For those of you who don’t know, I’m not just a Cocoa Nut, but a Spice Scribe to boot. So show me any edible that cleverly combines my loves for chocolate and Indian food, and you’ve found my ‘A-chillies’ heel. And now, I’m using my favourite fare to help others find their feet, rustling up a recipe for my favourite charity.
As part of this year’s Curry For Change campaign, Find Your Feet fans like yours truly were asked to roll up our sleeves to create a dish both Indian-inspired and truly showstopping in order to help the charity’s partnered communities. The sole stipulation? To use three of the Natco ingredients from a selection sent within the recipe.
I suspected that creating ‘Curry’ For Change would be the convention. But I also fancied changing it up with chocolate.
Intertwining Indian-inspired ingredients with top-notch chocolate, on the other hand, was something worth working on. The notion is not new; Devnaa, Indie Ices, Duke of Delhi and The Chocolatier have all paved the way for the pairing, putting Willy Wonka to shame with their more-wonderful-than-weird confections.
The Bombay Bad Boy
The most oddly-excellent, Indian-inspired chocolate cheesecake you’d (n)ever imagine…
Serves 8 people like me; possibly up to 12 regular non-gluttons.
To gild the lily, using the seeds of India’s national flower – the lotus:
- Handful Natco phool makhana (puffed lotus seeds)
- mustard oil, a drizzle
- 30g dark chocolate
For the base:
- 100g Bombay Mix
- 2 tbsp powdered jaggery
- 2 tbsp Natco shredded coconut
- 100g Natco gram flour (besan), sieved
- 50g ghee, melted
For the filling:
- 300g good-quality dark chocolate
- 1 tbsp cocoa powder
- 30ml mustard oil
- 50g powdered jaggery
- Sea salt
- 1kg full-fat yogurt, strained overnight to yield 500g ‘curd’
- 1oog Natco coconut milk powder
- 50g Natco Balti peanuts, chopped
- 50g raisins
- Handful of Bombay Mix
- Choc-coated phool makhana (see ‘To gild the lily’)
To gild the lily:
- Over a low flame, heat a little mustard oil in a pan.
- Throw in the phool makhana and toss to coat in the oil.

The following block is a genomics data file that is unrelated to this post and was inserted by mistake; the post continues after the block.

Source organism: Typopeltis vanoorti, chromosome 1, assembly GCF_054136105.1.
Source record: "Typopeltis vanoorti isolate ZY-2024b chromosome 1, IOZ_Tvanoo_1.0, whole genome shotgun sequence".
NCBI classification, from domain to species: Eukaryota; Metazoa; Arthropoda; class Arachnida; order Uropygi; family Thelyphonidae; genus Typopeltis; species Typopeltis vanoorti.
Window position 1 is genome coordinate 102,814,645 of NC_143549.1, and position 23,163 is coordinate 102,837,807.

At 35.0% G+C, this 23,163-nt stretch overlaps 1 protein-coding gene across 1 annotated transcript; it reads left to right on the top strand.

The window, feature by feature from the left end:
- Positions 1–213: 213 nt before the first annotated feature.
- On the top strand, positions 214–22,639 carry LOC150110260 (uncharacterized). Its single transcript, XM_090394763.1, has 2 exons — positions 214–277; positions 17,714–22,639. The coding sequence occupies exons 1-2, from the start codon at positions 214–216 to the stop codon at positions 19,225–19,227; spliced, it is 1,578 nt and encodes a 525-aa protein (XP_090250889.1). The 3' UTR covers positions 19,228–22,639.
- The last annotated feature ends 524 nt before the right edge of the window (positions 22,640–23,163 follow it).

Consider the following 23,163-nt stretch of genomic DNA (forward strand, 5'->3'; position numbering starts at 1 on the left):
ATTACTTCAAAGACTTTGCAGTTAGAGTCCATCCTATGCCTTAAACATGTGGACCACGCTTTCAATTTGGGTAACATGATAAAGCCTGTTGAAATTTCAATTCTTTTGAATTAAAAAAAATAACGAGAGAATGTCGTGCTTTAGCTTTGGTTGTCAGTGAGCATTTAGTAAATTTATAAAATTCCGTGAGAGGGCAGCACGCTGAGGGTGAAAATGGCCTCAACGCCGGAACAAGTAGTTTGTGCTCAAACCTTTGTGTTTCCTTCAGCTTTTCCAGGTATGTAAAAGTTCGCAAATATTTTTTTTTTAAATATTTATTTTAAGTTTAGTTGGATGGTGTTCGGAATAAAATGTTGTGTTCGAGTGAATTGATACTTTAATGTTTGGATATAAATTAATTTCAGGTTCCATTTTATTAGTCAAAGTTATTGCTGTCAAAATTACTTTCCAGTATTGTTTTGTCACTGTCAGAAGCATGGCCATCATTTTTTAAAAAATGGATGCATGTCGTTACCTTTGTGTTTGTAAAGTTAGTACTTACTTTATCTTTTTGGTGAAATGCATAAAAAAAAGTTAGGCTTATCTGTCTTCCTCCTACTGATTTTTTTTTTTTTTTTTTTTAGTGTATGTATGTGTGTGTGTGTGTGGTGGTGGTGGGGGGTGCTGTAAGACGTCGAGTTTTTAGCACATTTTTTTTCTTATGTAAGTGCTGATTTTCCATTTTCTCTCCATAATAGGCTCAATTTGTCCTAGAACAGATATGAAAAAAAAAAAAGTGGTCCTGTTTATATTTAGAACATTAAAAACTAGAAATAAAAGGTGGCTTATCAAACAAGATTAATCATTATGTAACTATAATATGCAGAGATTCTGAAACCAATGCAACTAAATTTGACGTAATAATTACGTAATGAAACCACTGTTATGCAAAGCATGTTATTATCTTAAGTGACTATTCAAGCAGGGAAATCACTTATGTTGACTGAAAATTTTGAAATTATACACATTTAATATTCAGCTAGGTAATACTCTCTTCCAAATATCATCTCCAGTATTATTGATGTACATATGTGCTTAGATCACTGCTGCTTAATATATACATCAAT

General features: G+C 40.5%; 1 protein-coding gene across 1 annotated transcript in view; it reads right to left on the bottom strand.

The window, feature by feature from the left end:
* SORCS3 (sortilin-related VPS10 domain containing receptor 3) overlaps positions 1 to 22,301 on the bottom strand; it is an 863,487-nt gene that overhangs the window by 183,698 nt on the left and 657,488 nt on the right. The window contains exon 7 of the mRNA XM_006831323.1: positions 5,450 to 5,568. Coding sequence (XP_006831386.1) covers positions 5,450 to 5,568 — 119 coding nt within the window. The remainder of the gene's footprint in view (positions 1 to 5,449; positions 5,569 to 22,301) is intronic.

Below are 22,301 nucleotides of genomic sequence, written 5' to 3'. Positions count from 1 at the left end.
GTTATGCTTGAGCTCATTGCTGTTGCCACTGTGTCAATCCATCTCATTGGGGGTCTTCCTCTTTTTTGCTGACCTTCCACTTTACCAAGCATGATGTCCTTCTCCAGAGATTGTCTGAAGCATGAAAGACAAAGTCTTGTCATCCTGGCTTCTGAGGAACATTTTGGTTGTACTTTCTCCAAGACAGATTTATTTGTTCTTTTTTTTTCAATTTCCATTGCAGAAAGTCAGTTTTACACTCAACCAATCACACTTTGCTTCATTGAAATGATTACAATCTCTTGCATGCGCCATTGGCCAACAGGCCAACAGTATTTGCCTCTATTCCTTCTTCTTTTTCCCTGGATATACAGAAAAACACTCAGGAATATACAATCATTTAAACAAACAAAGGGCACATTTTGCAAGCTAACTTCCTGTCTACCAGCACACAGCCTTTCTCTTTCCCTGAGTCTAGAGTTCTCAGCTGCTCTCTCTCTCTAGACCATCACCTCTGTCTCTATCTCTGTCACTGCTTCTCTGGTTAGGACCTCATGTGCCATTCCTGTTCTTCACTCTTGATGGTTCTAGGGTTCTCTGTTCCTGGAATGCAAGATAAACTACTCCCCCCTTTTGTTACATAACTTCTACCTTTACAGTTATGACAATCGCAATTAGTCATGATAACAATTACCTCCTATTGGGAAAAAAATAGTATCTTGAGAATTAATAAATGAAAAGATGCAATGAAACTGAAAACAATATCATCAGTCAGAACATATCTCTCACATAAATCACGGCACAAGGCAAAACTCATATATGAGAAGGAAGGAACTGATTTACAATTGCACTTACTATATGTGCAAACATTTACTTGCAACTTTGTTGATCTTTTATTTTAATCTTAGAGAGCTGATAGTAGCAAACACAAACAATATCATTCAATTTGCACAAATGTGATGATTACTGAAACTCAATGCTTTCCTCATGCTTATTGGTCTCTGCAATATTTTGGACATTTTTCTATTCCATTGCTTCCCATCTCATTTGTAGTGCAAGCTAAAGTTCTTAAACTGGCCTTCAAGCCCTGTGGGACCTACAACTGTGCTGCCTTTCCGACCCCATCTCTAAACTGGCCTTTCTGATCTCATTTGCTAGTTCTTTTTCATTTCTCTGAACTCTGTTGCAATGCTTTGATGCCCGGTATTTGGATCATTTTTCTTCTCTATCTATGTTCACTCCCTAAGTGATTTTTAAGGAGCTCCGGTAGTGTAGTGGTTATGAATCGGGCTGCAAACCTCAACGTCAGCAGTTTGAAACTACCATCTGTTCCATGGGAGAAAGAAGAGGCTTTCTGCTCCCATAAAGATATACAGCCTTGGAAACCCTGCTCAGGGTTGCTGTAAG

- Roast, stirring occasionally, ’til the seeds turn crisp and crunchy.
- Dip the roasted phool makhana in the melted dark chocolate.
- Allow the coating to set at room temperature and reserve ’til ready.
For the base:
- First things first, line a 9”-ish tin (Springform for preference) with greaseproof paper.
- If your chosen Bombay Mix includes peanuts and raisins, pick’ em out and add to those you’re using in the filling. (Tedious, I know. Tough.)
- In a spice grinder or with the end of a rolling pin, pulverize the rest of the Bombay Mix to a coarse powder, keeping it nice’n’textured.
- Mix in the jaggery and shredded coconut.
- Put the sieved gram flour in a non-stick vessel set over a low flame.
- Roast for at least 5 minutes, stirring, until the gram flour turns pinkish, loses the raw smell and takes on a toasty aroma (taste to check – trust me, you do NOT want to ruin this pud with raw besan).
- When the gram flour mixture tastes biscuity enough to enjoy, tip in the Bombay Mix-jaggery-coconut powder.
- Melt the ghee, add to the mixture, and stir well to combine.
- Press this marvellous mixture into the base of your lined tin.
- Shove it in the fridge to chill out whilst you get hot and bothered with the filling.
For the filling:
- Chop or grate the chocolate and place in a heatproof vessel along with the cocoa powder, mustard oil, jaggery and a pinch of sea salt.
- Melt together over a low heat or in short bursts in the microwave, stirring til you have a silky homogenous mix with a mirror-like shine.
- Stop admiring your reflection in the choc and leave it to cool slightly whilst you beat the hung curd until smooth.
- In a small bowl, mix the coconut milk powder with just enough water to yield a double cream consistency – slowly does it!
- Combine this coconut milk mixture with the curd completely, then blend with that gorgeous glossy melted chocolate mixture.
- Stir in the chopped Balti peanuts (plus any you plucked from the Bombay Mix) and raisins.
- Take a taste…. A TASTE, I said, not a great big dollop.
To assemble & serve:
- Turn the mixture onto the prepared chilled base, smooth the top, and chill until set.
- Artfully strew the surface with a handful of Bombay Mix and some choc-coated phool makhana before serving up in big bad boy-sized slabs.
- To find out more about Find Your Feet and the #CurryForChange campaign, click here.
- To view the full post on Culinary Adventures of The Spice Scribe, click here.
- Follow @FindYourFeet on Twitter and ‘Like’ Find Your Feet on Facebook.